One of the harder physical challenges of miscarrying was my body still thinking I was pregnant. I should have been moving into 2nd trimester at this point and getting more energy and less nausea! But instead, I was no longer pregnant and I felt very stuck in the first trimester twilight zone.
My first period after miscarrying
When I got my first period following my miscarriage, I was prepared for it to be heavier. I was not prepared to finally experience the amounts of pain and bleeding I expected when I had taken the miscarriage medicine a month before.
I woke up in the middle of the night with cramps so painful I couldn’t move or breathe. I was having contractions/cramps that felt like being in labor. What happened next is kind of a blur, but I can tell you there was a strange popping sound, very large clots, and “blood flowing like water” — a description I had read a lot in my Google Miscarriage 101 course. The popping was a shock though. I’m grateful for mom forums and blog posts with similar stories because that wasn’t something I learned about on any professional medical source. (But my thoughts on the lack of credible miscarriage education are for anther day.)
The next few days were awful. My body felt weak and I experienced multiple moments where I thought I might pass out. I considered teaching my almost two year old how to call her dad or grandparents from my cell phone in case I did pass out, since it was just the two of us at home.
But as awful as that was, my body finally felt like it was completing the miscarriage process and moving on. Until that moment, I had felt stuck in that first trimester twilight zone. And I felt like a miscarriage imposter. Like I hadn’t experienced a true miscarriage and my body hadn’t done anything right, so I didn’t belong in that club that nobody wants to join. But I wasn’t pregnant either. And I hadn’t healed either.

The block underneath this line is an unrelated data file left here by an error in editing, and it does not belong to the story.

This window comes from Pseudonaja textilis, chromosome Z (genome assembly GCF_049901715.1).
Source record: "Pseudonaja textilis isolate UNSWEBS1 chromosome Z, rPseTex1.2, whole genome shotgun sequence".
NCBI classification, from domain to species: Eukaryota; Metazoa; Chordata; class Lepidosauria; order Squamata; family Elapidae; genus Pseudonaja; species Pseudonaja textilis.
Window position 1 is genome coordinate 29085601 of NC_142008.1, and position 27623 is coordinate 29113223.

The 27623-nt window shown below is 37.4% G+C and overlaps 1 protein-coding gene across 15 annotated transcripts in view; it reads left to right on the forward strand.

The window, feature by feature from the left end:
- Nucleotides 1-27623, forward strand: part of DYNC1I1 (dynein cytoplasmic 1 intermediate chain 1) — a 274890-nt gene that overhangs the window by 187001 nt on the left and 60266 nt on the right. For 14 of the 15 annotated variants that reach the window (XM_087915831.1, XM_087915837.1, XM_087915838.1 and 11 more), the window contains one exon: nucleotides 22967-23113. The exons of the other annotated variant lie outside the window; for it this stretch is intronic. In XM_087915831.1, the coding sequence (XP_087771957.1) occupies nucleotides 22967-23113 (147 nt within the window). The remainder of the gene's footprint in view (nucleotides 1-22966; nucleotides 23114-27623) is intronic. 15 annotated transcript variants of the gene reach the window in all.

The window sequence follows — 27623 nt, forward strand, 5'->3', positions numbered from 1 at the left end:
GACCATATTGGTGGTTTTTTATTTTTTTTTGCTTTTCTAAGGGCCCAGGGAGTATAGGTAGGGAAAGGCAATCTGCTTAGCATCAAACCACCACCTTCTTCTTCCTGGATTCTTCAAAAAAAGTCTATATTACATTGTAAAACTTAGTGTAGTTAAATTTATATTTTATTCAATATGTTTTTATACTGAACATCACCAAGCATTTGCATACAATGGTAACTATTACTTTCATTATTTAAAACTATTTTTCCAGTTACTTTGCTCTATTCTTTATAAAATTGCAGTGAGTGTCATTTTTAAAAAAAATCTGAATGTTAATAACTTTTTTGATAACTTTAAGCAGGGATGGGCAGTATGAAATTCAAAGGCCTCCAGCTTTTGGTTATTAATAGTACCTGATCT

I wouldn’t wish that pain or bleeding on anyone, but I couldn’t help but be overwhelmed with gratitude that it finally felt like my body was doing what it needed to do and I could move forward.
Exactly a month after we found out we miscarried, I headed into town for one of my blood draws and then we went social distance shopping at Home Depot for supplies for a yard project. I was feeling the weight of grief and blood draws and a recovering body a lot that day. I went to hunt down (and sanitize) a shopping cart and spotted this little succulent. The pale pink felt like the perfect soft squishy baby color and, though I’ve never been much of a plant person, I needed something sweet, tiny, and alive to bring home. I don’t know why it felt so significant, but this little succulent is still in my kitchen making me smile.
Moving forward from miscarriage
Once my body felt like it was physically moving forward in all the ways I couldn’t control, I realized it was time to move forward in the ways I could control. I started with therapy.